At first glance this theory, which was one of the first to be put forward, sounds great but, however, is not one that might explain all the nuances of the current state of the oil market. The allegedly huge supplies of “black gold” at dumping prices by “Islamic State” fighters do not stand up to any criticism. It is a well-known fact that, in controlling, according to various sources of information, 240 square kilometres of oil fields on the territory inhabited by Kurds, they sell the raw material via Turkey to the world market at 25 dollars. It’s perfectly clear that these supplies are not as big as what people say, and they are not capable of having any significant impact on the world market. Besides, the first thing the American air force did was to bomb precisely these oil fields. As is well-known, Ankara is an active participant in the global anti-terrorist coalition, and should, in theory, close this channel. By the way, these are the grounds for the widespread activities of those international organisations whose duty is to track down and take actions against price dumping. True, Turkey, as we know, is a member of NATO and her unlawful activities do not attract the slightest attention of the international organisations currently falling under the close control the USA.
Serious analysts see completely different reasons for the fall in prices, and there are two of them. The first and the most important is the deceleration of the world market rates of growth in all areas and in all continents. For example, the International Monetary Fund (IMF) has decreased the forecast growth of the global economy this year from 3.4% to 3.3%, and the forecast for 2015 is reduced from 4% to 3.8%. The reason for the decrease is the actual recession in Brazil and, moreover, the economies of Russia and Germany are, in the view of IMF experts, tottering on the brink of recession. At the same time there is a gradual slowing down in the growth rate of the GNP of China, which had previously purchased almost all oil futures, wherever they were issued.
It’s perfectly clear that the predicted deceleration of the growth in demand has also had a part to play: the International Energy Agency (IEA) predicts – deterioration in the growth rates of China and Europe, and the growth in 2015 is also forecast to deteriorate. For example, in Europe the annual forecast for growth has been revised by the IEA from -0.4% in January to -0.1%. In China in January the growth rate of oil for the II and III quarters was predicted at 4% and 3.3% respectively, but was actually only 2.2% and 1.8%. For the IV quarter, the IEA predicts the growth in Chinese demand of a total of 2.9% against 4.6% expected at the beginning of the year.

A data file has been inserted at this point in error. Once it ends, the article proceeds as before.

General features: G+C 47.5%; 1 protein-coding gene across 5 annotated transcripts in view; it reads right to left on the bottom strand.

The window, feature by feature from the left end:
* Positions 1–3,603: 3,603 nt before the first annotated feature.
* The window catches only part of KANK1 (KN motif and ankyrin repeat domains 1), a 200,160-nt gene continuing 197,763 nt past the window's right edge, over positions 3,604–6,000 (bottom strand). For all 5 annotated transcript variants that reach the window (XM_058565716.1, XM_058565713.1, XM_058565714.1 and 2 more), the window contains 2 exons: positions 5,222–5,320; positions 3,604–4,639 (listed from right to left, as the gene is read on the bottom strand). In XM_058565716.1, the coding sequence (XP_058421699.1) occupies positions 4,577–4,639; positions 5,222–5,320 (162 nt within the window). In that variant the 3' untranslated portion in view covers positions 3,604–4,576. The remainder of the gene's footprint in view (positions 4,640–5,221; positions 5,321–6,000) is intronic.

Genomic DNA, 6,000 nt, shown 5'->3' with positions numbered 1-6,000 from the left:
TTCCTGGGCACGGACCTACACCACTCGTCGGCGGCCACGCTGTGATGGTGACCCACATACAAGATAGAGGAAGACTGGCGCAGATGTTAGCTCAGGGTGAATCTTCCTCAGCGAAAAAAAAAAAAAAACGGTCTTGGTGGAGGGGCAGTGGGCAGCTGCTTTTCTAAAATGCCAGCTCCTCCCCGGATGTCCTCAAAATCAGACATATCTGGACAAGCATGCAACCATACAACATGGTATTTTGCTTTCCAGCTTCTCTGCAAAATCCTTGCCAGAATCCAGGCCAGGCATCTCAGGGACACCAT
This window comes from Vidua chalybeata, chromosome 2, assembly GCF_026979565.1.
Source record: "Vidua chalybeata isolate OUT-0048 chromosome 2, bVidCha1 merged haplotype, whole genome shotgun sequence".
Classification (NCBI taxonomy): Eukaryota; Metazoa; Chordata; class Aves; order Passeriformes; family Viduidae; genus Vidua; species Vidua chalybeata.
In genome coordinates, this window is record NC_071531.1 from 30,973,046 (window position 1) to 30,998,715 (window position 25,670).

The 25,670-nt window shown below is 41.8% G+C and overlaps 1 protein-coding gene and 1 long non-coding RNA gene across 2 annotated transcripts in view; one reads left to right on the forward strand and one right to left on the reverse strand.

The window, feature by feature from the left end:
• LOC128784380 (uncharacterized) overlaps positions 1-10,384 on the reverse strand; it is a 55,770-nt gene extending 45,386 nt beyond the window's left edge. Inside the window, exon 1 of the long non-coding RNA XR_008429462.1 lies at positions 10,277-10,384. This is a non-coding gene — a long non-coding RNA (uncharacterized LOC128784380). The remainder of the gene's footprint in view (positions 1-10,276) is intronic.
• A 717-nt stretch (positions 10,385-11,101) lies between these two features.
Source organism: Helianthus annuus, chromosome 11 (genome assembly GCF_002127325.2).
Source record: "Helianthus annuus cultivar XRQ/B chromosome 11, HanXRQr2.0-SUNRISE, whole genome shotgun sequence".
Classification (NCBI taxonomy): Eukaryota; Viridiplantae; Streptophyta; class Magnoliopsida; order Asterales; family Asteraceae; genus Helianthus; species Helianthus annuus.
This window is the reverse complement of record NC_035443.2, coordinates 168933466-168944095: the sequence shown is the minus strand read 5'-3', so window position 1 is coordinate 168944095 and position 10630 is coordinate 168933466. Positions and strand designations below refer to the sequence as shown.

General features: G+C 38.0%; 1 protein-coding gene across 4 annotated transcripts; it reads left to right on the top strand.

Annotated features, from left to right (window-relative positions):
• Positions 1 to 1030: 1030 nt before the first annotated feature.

The second reason is the active processing of shale oil deposits by the Americans, and the fact that this raw material almost completely meets their requirements. In these conditions the Saudis have lost a considerable American market and we are now facing a serious dilemma: either wind down oil production or reposition ourselves on new sales markets, increasing supplies to those countries where they had definite quotas. “Saudi Arabia is acting solely in her own interests, attempting in conditions of over-production of oil, a fall in the global economy and intensifying competition to “stake out claims” at least of old sales markets,” observes the Financial Times. According to this version, the main aim of the Saudis, dumping on the oil market, is to obtain, at least for the mid-term, a higher revenue from oil by means of persuading competitors to freeze new investments in offshore projects and, maybe, to stop the growth in offering raw material from the USA’s shale projects, the profitability of which, as estimated, is in the range of 70 dollars per barrel.